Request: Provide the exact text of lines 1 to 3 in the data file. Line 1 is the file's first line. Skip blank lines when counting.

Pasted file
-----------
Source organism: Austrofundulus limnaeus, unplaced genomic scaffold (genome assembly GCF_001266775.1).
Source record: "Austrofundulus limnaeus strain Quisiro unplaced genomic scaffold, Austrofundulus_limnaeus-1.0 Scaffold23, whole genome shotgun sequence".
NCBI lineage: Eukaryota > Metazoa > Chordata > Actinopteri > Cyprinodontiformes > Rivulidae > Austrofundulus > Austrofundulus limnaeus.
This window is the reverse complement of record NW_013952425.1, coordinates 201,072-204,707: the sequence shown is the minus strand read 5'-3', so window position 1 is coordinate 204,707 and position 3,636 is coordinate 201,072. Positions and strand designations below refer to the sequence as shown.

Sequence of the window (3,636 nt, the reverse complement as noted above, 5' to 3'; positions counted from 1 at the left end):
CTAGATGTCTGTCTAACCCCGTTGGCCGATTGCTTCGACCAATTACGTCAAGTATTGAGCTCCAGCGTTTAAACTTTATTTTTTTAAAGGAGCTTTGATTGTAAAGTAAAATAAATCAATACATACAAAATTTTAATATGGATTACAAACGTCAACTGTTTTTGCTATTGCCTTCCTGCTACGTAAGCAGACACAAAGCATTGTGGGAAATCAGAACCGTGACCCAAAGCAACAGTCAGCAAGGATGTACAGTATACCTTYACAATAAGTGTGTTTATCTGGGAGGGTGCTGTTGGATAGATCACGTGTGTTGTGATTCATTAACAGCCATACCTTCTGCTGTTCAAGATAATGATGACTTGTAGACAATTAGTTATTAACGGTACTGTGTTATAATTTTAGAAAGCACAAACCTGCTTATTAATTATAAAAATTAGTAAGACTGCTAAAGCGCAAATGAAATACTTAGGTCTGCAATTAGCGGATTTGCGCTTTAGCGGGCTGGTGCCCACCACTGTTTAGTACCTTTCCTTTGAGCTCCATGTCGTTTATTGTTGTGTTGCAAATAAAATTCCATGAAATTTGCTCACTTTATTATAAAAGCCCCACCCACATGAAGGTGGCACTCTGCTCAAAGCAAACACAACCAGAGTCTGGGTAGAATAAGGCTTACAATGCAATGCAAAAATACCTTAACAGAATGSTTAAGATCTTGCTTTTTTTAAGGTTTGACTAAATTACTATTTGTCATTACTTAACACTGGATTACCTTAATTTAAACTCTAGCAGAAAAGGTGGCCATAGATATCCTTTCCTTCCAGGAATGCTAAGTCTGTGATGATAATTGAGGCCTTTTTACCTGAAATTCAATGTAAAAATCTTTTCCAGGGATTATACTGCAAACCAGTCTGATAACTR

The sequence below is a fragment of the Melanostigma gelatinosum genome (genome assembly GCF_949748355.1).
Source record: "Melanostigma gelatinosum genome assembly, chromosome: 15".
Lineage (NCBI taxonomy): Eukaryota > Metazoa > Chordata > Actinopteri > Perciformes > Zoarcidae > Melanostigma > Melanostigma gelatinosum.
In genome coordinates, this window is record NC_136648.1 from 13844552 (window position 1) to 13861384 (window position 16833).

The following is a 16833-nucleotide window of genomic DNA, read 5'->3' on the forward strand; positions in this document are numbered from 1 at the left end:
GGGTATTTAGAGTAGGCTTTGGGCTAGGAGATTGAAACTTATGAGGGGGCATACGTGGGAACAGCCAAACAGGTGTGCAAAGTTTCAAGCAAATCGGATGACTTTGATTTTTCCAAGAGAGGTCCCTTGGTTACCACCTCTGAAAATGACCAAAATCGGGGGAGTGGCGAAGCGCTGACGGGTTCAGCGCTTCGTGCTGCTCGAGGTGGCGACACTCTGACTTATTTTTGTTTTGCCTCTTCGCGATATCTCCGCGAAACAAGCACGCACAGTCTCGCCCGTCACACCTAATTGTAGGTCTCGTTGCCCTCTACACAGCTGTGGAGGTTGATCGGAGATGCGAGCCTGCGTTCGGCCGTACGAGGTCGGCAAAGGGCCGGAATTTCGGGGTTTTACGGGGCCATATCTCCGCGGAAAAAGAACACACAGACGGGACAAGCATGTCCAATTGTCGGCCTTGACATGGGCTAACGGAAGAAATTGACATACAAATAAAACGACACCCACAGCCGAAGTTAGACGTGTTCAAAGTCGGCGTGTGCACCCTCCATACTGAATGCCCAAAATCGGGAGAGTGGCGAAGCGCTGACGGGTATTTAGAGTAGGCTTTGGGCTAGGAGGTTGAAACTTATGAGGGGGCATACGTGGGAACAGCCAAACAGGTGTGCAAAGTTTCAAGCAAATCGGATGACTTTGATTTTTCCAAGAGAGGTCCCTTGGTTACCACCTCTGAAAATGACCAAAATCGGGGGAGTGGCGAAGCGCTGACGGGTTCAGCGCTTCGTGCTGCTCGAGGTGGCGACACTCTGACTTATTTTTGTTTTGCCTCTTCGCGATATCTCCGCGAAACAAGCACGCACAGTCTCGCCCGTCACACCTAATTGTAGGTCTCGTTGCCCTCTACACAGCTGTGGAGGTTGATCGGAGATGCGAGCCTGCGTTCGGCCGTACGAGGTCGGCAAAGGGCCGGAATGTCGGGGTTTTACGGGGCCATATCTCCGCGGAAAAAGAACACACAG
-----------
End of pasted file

Source organism: Austrofundulus limnaeus, unplaced genomic scaffold (genome assembly GCF_001266775.1).
Source record: "Austrofundulus limnaeus strain Quisiro unplaced genomic scaffold, Austrofundulus_limnaeus-1.0 Scaffold23, whole genome shotgun sequence".
NCBI lineage: Eukaryota > Metazoa > Chordata > Actinopteri > Cyprinodontiformes > Rivulidae > Austrofundulus > Austrofundulus limnaeus.